Re: Why are these packages in Debian?
(I'm still speaking from my own viewpoint here. You will find that
Debian is a beast that speaks with many voices :-)
On Mon, Apr 07, 2003 at 09:21:09PM +0200, Nikos wrote:
> You are right, the Bible, or the collected works of Shakespeare, are
> important pieces for culture. But they have nothing to do in an operating
Debian uses an expanded definition of "operating system". Lawyers may
argue about whether a web browser is part of an operating system; our
answer is "of course it is". In fact, we include a dozen web browsers
just to be sure. We include games, toys, miscellaneous utilities,
programming facilities, document preparation tools -- all things that
may or may not be part of an operating system, depending on who you ask.
We also include a lot of reference works: word lists, dictionaries,
international standards, even a list of airports. I think the Bible
belongs in that category, simply because it is often quoted (even by
people who have never read it). The works of Shakespeare enjoy a
similar status in the English-speaking world. Note that valuing
these as reference works is different from appreciating them as
pieces of culture.
We also include many things of decorative nature, such as artwork
for customizing the user interface. Even these are part of Debian,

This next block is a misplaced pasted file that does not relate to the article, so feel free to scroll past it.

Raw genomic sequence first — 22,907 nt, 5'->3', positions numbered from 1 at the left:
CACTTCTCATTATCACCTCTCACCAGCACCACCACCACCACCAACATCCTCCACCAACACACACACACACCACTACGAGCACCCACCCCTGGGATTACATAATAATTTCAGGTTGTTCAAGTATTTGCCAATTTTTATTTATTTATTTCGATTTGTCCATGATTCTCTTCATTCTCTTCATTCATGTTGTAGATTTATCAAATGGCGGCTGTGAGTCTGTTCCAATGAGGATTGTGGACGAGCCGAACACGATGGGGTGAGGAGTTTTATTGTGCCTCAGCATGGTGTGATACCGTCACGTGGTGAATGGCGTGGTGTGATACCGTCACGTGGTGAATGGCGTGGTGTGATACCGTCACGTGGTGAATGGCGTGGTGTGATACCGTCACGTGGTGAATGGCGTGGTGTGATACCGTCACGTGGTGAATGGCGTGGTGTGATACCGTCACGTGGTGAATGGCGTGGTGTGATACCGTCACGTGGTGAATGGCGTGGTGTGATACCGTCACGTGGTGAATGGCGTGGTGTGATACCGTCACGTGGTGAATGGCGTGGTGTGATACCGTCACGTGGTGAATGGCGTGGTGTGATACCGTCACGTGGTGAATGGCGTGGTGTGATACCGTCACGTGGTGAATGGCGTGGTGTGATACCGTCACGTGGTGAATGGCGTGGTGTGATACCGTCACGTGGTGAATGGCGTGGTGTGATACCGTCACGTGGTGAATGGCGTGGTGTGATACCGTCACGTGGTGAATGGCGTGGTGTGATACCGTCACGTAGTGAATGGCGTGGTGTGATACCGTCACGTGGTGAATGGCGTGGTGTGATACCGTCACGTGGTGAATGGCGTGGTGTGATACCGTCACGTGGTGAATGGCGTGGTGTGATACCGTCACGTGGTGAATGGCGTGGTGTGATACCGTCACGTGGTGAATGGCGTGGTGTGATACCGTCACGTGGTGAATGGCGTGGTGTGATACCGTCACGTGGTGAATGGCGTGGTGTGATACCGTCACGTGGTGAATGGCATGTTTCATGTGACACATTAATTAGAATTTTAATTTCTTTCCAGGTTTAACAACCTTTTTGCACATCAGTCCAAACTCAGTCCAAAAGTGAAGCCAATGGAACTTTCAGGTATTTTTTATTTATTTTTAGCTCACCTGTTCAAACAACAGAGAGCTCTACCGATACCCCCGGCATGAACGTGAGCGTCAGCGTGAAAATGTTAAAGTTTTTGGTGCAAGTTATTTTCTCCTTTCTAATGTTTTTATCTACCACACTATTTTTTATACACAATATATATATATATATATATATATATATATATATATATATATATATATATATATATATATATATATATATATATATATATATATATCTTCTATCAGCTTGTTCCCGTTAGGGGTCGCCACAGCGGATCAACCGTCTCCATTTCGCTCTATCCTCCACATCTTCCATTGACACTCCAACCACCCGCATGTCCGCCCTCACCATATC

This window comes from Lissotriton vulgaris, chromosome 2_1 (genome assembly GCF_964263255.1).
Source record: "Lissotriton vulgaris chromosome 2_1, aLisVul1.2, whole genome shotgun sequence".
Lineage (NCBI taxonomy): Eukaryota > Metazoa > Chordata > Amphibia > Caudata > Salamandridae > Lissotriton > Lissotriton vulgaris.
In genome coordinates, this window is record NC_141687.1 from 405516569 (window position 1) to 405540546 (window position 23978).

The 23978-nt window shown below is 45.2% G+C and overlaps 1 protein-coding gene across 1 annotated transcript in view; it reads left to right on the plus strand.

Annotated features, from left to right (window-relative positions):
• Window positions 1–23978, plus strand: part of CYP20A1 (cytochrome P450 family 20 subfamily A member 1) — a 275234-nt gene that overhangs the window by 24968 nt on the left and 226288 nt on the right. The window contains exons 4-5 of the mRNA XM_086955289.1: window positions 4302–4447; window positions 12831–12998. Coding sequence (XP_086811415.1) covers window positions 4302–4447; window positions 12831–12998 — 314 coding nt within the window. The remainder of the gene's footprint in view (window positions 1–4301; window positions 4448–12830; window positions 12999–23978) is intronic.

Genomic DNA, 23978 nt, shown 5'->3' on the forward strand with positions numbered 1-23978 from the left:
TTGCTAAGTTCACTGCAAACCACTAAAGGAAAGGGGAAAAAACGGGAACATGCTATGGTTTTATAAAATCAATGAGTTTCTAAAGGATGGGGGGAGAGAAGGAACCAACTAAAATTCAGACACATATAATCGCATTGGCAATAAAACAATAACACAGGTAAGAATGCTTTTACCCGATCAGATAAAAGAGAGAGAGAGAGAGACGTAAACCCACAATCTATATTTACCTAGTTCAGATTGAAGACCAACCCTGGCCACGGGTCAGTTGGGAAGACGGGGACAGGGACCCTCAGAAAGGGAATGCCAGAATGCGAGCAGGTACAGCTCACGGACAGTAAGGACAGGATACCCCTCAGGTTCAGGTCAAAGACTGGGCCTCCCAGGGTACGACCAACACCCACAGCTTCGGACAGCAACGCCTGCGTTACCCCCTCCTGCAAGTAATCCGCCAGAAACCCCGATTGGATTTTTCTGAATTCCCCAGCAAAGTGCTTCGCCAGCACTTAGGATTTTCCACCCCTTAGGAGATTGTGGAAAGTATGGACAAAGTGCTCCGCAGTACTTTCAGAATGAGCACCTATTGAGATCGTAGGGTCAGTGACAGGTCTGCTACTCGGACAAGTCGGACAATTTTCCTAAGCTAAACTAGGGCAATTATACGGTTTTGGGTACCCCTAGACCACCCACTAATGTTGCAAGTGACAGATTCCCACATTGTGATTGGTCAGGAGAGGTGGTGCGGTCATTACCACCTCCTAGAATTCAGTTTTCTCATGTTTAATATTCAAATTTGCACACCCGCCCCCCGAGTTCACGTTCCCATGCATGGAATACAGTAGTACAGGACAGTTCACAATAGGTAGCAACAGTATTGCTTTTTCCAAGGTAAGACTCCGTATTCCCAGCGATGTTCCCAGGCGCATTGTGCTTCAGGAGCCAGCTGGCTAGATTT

and therefore part of the operating system. (Debian is defined
as a free operating system.)
This inclusiveness is not written down anywhere, as far as I know.
It just grew out of our mission to promote the use of free software.
Anything that's free can be made more popular by packaging it for
Debian, and in turn, the availability of many packages makes Debian
more useful. (Sidenote: this is no longer true if packages actually
duplicate each other, because that just adds confusion.)
> Why to privilege one religion or political opinion? How to
> distinguish "useful" (as David Nusinow said) or useless texts? It's simply
Developers can decide for themselves what they consider useful, and
they can attempt vigorously to convince one another of the uselessness
of a package. If no developer considers something useful, then it
doesn't go in. (Size constraints sometimes keep a package out, too.)
Note that there's one limit to what texts we can include that you
may have missed: only freely licensed texts can be part of Debian.
This rules out the majority of political and religious documents
(including, for example, modern translations of the Bible).
> So you will have to collect lots and lots of books to avoid
> "Discrimination Against Persons or Groups" (as written in the Debian Free
> Software Guidelines), and that's not the duty of an operating sytem.
The DFSG is not meant to apply at this level. The DFSG lists freedoms
that we want our users to have. We don't necessarily want to use these
freedoms ourselves. For example, we have the freedom to fork the
development of our packages, but we try to avoid doing that.